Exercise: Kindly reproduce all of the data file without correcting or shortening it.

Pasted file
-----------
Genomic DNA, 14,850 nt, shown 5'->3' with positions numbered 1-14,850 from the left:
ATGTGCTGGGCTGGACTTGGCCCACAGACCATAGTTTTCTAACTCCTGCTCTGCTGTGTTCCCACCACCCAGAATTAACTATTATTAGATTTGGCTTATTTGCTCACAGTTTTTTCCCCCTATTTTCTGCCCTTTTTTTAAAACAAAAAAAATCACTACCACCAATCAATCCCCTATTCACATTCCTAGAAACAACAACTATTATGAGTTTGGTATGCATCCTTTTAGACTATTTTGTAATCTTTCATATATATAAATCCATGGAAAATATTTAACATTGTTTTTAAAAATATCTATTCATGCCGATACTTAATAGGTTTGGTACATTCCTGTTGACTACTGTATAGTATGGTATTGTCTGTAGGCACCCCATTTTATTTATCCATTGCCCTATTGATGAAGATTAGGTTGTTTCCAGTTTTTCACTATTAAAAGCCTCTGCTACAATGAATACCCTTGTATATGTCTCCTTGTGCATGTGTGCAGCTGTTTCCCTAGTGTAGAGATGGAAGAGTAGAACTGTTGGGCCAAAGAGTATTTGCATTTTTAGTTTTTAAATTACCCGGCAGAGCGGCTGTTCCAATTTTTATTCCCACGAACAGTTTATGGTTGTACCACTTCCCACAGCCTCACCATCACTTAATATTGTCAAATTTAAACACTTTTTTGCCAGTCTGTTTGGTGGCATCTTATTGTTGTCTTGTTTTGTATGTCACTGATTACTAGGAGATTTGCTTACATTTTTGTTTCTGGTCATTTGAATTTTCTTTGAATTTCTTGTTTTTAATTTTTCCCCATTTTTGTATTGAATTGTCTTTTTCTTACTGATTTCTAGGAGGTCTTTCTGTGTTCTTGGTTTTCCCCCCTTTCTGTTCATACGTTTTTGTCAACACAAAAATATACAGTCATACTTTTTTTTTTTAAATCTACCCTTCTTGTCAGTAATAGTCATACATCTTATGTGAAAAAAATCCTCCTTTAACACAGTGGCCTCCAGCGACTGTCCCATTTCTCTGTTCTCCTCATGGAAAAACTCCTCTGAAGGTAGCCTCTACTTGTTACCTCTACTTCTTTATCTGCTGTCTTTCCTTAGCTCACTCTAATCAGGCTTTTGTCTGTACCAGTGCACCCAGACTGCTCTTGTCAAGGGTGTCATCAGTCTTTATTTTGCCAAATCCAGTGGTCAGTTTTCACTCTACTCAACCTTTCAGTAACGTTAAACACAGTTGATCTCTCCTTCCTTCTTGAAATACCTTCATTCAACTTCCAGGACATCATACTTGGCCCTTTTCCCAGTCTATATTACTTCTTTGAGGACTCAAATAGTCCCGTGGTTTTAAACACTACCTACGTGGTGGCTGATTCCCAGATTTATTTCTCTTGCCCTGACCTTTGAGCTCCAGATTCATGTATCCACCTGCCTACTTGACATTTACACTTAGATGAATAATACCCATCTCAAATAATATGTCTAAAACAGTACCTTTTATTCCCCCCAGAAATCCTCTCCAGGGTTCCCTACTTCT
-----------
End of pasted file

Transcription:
Genomic DNA, 14,850 nt, shown 5'->3' with positions numbered 1-14,850 from the left:
ATGTGCTGGGCTGGACTTGGCCCACAGACCATAGTTTTCTAACTCCTGCTCTGCTGTGTTCCCACCACCCAGAATTAACTATTATTAGATTTGGCTTATTTGCTCACAGTTTTTTCCCCCTATTTTCTGCCCTTTTTTTAAAACAAAAAAAATCACTACCACCAATCAATCCCCTATTCACATTCCTAGAAACAACAACTATTATGAGTTTGGTATGCATCCTTTTAGACTATTTTGTAATCTTTCATATATATAAATCCATGGAAAATATTTAACATTGTTTTTAAAAATATCTATTCATGCCGATACTTAATAGGTTTGGTACATTCCTGTTGACTACTGTATAGTATGGTATTGTCTGTAGGCACCCCATTTTATTTATCCATTGCCCTATTGATGAAGATTAGGTTGTTTCCAGTTTTTCACTATTAAAAGCCTCTGCTACAATGAATACCCTTGTATATGTCTCCTTGTGCATGTGTGCAGCTGTTTCCCTAGTGTAGAGATGGAAGAGTAGAACTGTTGGGCCAAAGAGTATTTGCATTTTTAGTTTTTAAATTACCCGGCAGAGCGGCTGTTCCAATTTTTATTCCCACGAACAGTTTATGGTTGTACCACTTCCCACAGCCTCACCATCACTTAATATTGTCAAATTTAAACACTTTTTTGCCAGTCTGTTTGGTGGCATCTTATTGTTGTCTTGTTTTGTATGTCACTGATTACTAGGAGATTTGCTTACATTTTTGTTTCTGGTCATTTGAATTTTCTTTGAATTTCTTGTTTTTAATTTTTCCCCATTTTTGTATTGAATTGTCTTTTTCTTACTGATTTCTAGGAGGTCTTTCTGTGTTCTTGGTTTTCCCCCCTTTCTGTTCATACGTTTTTGTCAACACAAAAATATACAGTCATACTTTTTTTTTTTAAATCTACCCTTCTTGTCAGTAATAGTCATACATCTTATGTGAAAAAAATCCTCCTTTAACACAGTGGCCTCCAGCGACTGTCCCATTTCTCTGTTCTCCTCATGGAAAAACTCCTCTGAAGGTAGCCTCTACTTGTTACCTCTACTTCTTTATCTGCTGTCTTTCCTTAGCTCACTCTAATCAGGCTTTTGTCTGTACCAGTGCACCCAGACTGCTCTTGTCAAGGGTGTCATCAGTCTTTATTTTGCCAAATCCAGTGGTCAGTTTTCACTCTACTCAACCTTTCAGTAACGTTAAACACAGTTGATCTCTCCTTCCTTCTTGAAATACCTTCATTCAACTTCCAGGACATCATACTTGGCCCTTTTCCCAGTCTATATTACTTCTTTGAGGACTCAAATAGTCCCGTGGTTTTAAACACTACCTACGTGGTGGCTGATTCCCAGATTTATTTCTCTTGCCCTGACCTTTGAGCTCCAGATTCATGTATCCACCTGCCTACTTGACATTTACACTTAGATGAATAATACCCATCTCAAATAATATGTCTAAAACAGTACCTTTTATTCCCCCCAGAAATCCTCTCCAGGGTTCCCTACTTCT